According to data released this week by CommBank, the satisfaction level among Australian households has tracked sideways in the past year. The Household Satisfaction Index (HSI), which looks at the income, wealth and spending habits of 2.5 million CommBank customers, found that although satisfaction remains relatively high at 0.5 points, people are feeling despondent with key areas such as civic engagement, environment and education.
The data reflects the findings of the Community Pulse 2018 Survey, conducted by the Community for Economic Development of Australia (CEDA) earlier this year, in which 44 per cent of Australians indicated they believed they had not gained anything from economic growth and 40 per cent thought they’d gained very little.
“There is a disconnect between Australia’s strong economic track record and the community’s sense of having shared in this growth,” Jarrod Ball, chief economist at CEDA, was quoted as saying in CommBank’s HSI report.
This is despite Australia experiencing an unprecedented 27 years of uninterrupted economic growth.
Melinda Cilento, chief executive at CEDA, said there are a number of reasons why everyday Australians are feeling disconnected from this impressive growth.
“We all know that wages growth has been pretty weak and that there has been quite significant cost of living pressures,” she told Nest Egg.
“If you take a broader look at the numbers, the headline numbers are very good in terms of economic growth, but if you look beneath those and look at economic growth per capita, which is really what drives living standards, performance on that front hasn’t been that strong. We’ve also had some periods where income growth per capita has actually fallen.”
“Only 5 per cent of Australians reported having personally gained a lot from our record run of growth, while 74 per cent felt larger corporations and senior executives have gained a lot.
“A decade of stagnant incomes and cost of living pressures in areas like health and electricity are contributing to this feeling but waning trust in business and politics are also likely factors.”
Ms Cilento also identified a lack of city planning across the country coinciding with strong population growth as leading to dissatisfaction among Australians who are being impacted by congestion issues and poor public transport.
“Immigration has been a really important feature of our economic growth and our economic development and will be into the future, but we’re starting to see that questioned because the strong population and immigration growth hasn’t been as well-planned for as it could have been,” she said.
Ms Cilento said these factors are contributing to widespread disillusionment towards economic growth and the reforms needed to ensure that this growth continues.
“If you go out and say to people, 'We need more economic growth!' number one, they don’t see that as a benefit. Number two, if you say, 'We need productivity improvement!' they absolutely don’t see that as a benefit. They just see that as a negative, and we know that both of these things are actually the foundations to economic development and our progress, both economically and socially,” she said.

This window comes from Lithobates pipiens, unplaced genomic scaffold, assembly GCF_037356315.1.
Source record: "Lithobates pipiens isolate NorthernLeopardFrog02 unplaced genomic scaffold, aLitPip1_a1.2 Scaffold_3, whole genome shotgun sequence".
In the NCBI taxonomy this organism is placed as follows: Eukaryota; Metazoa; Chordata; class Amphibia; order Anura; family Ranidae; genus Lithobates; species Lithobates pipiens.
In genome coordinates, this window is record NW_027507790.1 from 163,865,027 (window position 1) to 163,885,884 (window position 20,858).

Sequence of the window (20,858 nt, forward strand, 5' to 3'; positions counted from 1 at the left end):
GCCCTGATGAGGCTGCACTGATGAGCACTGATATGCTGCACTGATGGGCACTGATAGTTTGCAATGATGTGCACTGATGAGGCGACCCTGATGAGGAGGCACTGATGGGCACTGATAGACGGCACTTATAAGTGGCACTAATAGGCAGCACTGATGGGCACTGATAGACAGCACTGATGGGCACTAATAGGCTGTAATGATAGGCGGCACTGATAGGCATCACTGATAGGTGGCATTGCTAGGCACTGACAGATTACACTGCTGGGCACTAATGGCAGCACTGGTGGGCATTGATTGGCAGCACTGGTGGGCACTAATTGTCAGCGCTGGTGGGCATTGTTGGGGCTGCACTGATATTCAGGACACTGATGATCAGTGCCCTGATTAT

Ms Cilento said this lack of satisfaction has resulted in the public being disconnected from fundamental areas of economic reform such as tax reform and connecting the economy to global opportunities, which will have significant ramifications for Australia’s economic growth in the future.
“I think what people are saying is they don’t feel that economic growth is actually translating to a better life for them financially,” she said.
“If you don’t actually demonstrate to people that growth is going to translate to benefits for them, you can’t really expect there’s going to be support for reform agendas that are described as contributing to stronger economic growth. We [CEDA] are really trying to call out this narrative that we need reform to drive more economic growth, which actually just isn’t cutting through with the community … We definitely need to think about how we connect the benefits of that reform agenda to the wider community, and we need to be talking about it differently as well.”
Ms Cilento said to improve satisfaction moving forward, policy makers and institutions need to connect people with tangible opportunities that reflect the importance of economic growth as well as highlight to them how far Australia has come.
“We do need to remind people that growth has actually delivered quite significant progress. Australia’s economic success has resulted in people living longer, our education outcomes improving and increased employment rates. These are all positive things that we need to acknowledge,” she asserted.
“We’re going to have to be proactive [in the future]. We need to make sure people have the education and skills that connect them to employment, that we are creating jobs by connecting Australians to the next wave of opportunity, which is largely around technology and data, and that we have the right social safety net, so that people are confident that they’ve got support.
“If we’re going to position Australia well to capture opportunities and also make sure we connect as many people as we can to those opportunities, we need to keep updating our regulations regarding technology, critical services, population, institutions and the workplace, and we’re going to have to be really agile in our policy thinking around those issues in the future. We can’t just set and forget.
“We need to ensure they remain relevant in a rapidly changing world, and we’re going to have to keep talking to people about the economic benefits that are created, so that it is a really positive but also realistic conversation.”